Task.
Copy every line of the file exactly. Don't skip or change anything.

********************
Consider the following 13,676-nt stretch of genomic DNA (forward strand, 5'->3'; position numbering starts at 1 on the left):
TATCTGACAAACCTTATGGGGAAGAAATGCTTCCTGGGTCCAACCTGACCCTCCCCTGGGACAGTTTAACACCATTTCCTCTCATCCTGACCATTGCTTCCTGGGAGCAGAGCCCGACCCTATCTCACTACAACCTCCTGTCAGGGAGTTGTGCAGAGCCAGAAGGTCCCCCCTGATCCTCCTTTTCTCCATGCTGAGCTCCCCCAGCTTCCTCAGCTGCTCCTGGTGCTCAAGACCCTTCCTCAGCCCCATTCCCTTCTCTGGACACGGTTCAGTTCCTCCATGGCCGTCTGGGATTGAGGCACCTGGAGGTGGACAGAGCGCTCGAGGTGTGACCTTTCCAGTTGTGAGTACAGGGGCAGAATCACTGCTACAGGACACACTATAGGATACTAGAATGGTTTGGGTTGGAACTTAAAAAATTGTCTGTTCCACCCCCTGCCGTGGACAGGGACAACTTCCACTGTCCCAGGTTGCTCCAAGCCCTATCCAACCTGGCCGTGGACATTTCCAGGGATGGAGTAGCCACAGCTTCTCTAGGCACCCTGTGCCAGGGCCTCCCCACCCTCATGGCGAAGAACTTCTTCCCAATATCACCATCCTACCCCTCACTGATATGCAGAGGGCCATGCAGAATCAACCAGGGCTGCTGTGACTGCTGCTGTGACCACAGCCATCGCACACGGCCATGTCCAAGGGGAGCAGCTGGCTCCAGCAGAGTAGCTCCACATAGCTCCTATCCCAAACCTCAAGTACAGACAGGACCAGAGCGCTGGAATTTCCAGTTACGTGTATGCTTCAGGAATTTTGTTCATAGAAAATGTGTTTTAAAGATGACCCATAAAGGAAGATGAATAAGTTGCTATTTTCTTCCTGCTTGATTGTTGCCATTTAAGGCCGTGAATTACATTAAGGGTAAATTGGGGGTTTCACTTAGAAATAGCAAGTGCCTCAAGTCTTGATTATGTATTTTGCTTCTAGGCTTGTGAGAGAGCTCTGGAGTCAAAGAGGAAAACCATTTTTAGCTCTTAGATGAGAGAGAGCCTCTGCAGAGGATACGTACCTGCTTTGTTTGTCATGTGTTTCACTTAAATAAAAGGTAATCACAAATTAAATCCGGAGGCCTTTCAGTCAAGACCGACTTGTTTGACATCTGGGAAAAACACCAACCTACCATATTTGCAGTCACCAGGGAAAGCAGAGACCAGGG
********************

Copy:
Consider the following 13,676-nt stretch of genomic DNA (forward strand, 5'->3'; position numbering starts at 1 on the left):
TATCTGACAAACCTTATGGGGAAGAAATGCTTCCTGGGTCCAACCTGACCCTCCCCTGGGACAGTTTAACACCATTTCCTCTCATCCTGACCATTGCTTCCTGGGAGCAGAGCCCGACCCTATCTCACTACAACCTCCTGTCAGGGAGTTGTGCAGAGCCAGAAGGTCCCCCCTGATCCTCCTTTTCTCCATGCTGAGCTCCCCCAGCTTCCTCAGCTGCTCCTGGTGCTCAAGACCCTTCCTCAGCCCCATTCCCTTCTCTGGACACGGTTCAGTTCCTCCATGGCCGTCTGGGATTGAGGCACCTGGAGGTGGACAGAGCGCTCGAGGTGTGACCTTTCCAGTTGTGAGTACAGGGGCAGAATCACTGCTACAGGACACACTATAGGATACTAGAATGGTTTGGGTTGGAACTTAAAAAATTGTCTGTTCCACCCCCTGCCGTGGACAGGGACAACTTCCACTGTCCCAGGTTGCTCCAAGCCCTATCCAACCTGGCCGTGGACATTTCCAGGGATGGAGTAGCCACAGCTTCTCTAGGCACCCTGTGCCAGGGCCTCCCCACCCTCATGGCGAAGAACTTCTTCCCAATATCACCATCCTACCCCTCACTGATATGCAGAGGGCCATGCAGAATCAACCAGGGCTGCTGTGACTGCTGCTGTGACCACAGCCATCGCACACGGCCATGTCCAAGGGGAGCAGCTGGCTCCAGCAGAGTAGCTCCACATAGCTCCTATCCCAAACCTCAAGTACAGACAGGACCAGAGCGCTGGAATTTCCAGTTACGTGTATGCTTCAGGAATTTTGTTCATAGAAAATGTGTTTTAAAGATGACCCATAAAGGAAGATGAATAAGTTGCTATTTTCTTCCTGCTTGATTGTTGCCATTTAAGGCCGTGAATTACATTAAGGGTAAATTGGGGGTTTCACTTAGAAATAGCAAGTGCCTCAAGTCTTGATTATGTATTTTGCTTCTAGGCTTGTGAGAGAGCTCTGGAGTCAAAGAGGAAAACCATTTTTAGCTCTTAGATGAGAGAGAGCCTCTGCAGAGGATACGTACCTGCTTTGTTTGTCATGTGTTTCACTTAAATAAAAGGTAATCACAAATTAAATCCGGAGGCCTTTCAGTCAAGACCGACTTGTTTGACATCTGGGAAAAACACCAACCTACCATATTTGCAGTCACCAGGGAAAGCAGAGACCAGGG